Davis County Sheriff's Sgt. Susan Poulsen is no longer shocked at the large number of domestic disturbance cases officers are sent out on each day. But the unwelcome trend of those situations resulting in extreme violence has her surprised and concerned.
"We want people to get in control of their emotions," Poulsen said. "(These cases) are turning into serious violence ... We want to prevent that and do what we can to give people awareness."
Hard numbers illustrating a rise in violence in domestic disturbances weren't available, but Poulsen said the recent shift has been noticeable, particularly in cases between estranged or divorced couples.
An example, Poulsen said, is Kristopher Lee Ertmann, 25, who was arrested and charged with attempted murder after allegedly slashing the throat of his estranged wife last week in a Fruit Heights park. Police at the time said Ertmann and his wife met at the park to discuss terms of their divorce, but a confrontation broke out, and that turned to violence.
Sheila Richins, shelter manager at Safe Harbor Crisis Center in Kaysville, said domestic violence has increased to the point that the 31-bed shelter is always full. Additionally, the abuse is going beyond just slapping or hitting, to violence meant to cause serious injury.
In some cases, Richins said, victims don't even recognize violence as abuse.
"A lot of times, they just think that's the way their life is," she said.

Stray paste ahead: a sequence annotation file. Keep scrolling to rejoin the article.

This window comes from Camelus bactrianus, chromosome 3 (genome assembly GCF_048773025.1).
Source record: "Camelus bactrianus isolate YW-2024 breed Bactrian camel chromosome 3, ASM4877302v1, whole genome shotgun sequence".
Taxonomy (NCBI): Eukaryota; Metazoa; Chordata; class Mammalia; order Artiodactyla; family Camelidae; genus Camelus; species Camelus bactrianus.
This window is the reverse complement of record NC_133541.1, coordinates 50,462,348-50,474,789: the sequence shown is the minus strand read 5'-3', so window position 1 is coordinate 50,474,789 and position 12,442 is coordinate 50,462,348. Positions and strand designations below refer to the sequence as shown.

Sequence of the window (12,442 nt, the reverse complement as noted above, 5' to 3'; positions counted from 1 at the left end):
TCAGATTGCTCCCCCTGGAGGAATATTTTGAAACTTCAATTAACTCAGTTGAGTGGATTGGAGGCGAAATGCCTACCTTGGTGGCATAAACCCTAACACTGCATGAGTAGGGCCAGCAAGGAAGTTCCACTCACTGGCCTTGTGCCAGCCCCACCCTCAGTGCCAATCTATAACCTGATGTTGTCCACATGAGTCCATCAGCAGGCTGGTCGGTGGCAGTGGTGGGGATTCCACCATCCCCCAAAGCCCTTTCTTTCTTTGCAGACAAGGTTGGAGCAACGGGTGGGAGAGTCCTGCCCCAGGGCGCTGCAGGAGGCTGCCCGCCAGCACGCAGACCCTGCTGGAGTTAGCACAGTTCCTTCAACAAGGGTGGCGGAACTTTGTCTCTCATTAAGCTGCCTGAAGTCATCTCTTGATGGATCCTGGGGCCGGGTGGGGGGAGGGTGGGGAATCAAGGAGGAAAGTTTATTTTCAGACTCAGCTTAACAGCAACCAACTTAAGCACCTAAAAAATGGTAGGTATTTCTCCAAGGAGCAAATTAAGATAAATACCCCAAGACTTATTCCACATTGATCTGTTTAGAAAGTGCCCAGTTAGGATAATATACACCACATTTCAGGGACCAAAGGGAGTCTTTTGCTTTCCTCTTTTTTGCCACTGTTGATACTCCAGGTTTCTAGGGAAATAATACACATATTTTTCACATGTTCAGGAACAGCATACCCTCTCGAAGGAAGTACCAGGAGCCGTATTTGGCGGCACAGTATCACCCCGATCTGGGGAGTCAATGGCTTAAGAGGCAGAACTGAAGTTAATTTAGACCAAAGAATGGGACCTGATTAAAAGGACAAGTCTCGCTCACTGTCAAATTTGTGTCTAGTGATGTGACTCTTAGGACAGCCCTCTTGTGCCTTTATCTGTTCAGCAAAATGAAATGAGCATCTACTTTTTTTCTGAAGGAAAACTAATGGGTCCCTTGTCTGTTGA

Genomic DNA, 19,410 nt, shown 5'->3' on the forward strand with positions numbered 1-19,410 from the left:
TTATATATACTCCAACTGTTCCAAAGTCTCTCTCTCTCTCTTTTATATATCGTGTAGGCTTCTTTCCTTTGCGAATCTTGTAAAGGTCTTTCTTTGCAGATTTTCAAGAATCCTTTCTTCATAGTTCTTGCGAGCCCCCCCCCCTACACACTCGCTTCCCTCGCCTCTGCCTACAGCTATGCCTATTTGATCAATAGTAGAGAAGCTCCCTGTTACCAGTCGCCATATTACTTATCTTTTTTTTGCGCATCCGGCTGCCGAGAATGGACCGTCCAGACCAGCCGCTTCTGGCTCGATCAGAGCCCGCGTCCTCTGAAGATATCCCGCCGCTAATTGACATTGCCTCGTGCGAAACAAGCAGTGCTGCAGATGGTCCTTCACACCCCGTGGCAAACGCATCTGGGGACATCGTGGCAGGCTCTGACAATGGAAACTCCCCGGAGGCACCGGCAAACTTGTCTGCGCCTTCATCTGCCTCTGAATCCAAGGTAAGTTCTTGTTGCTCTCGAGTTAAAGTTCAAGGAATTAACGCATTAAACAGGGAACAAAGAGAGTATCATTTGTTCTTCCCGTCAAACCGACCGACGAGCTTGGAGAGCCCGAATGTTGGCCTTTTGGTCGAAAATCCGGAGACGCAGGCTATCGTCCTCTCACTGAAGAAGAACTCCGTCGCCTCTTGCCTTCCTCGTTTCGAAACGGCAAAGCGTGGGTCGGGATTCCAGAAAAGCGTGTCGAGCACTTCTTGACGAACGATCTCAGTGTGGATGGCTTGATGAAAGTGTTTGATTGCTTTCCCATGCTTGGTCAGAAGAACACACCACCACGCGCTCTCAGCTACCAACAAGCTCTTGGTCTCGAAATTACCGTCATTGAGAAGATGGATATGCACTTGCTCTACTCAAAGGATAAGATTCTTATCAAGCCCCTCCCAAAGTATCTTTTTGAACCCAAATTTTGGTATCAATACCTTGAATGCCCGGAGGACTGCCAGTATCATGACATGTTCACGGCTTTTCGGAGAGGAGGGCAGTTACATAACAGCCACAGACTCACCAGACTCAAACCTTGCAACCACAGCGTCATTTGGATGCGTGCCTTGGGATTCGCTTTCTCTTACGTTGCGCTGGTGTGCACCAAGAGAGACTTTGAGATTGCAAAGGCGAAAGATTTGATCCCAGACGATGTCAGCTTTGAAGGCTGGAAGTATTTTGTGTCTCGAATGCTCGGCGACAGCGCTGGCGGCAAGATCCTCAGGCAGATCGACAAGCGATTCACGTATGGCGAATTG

Poulsen said a common reason domestic disturbances turn violent is that they tend to be stressful situations, with people at the height of emotion. But if people can corral their emotions and control their actions -- regardless of what the other person is doing -- there would be far fewer instances of violence.
Citing an example of a situation that could easily have been avoided had one party shown better judgment, Poulsen told of a recent situation in which a man had placed notes to his estranged wife in several places in her bedroom. The notes weren't threats, and the man wasn't arrested, but Poulsen said similar cases have turned violent.
"The point is, that kind of thing is not necessary," she said. " ... If one person can swallow their pride, a lot of these cases wouldn't end up as bad."
Richins said it's important to stop domestic abuse when it begins, before it becomes cyclical. She recommended victims immediately seek information and become educated. Many shelters, she noted, including Safe Harbor Crisis Center, offer outreach programs to help educate victims.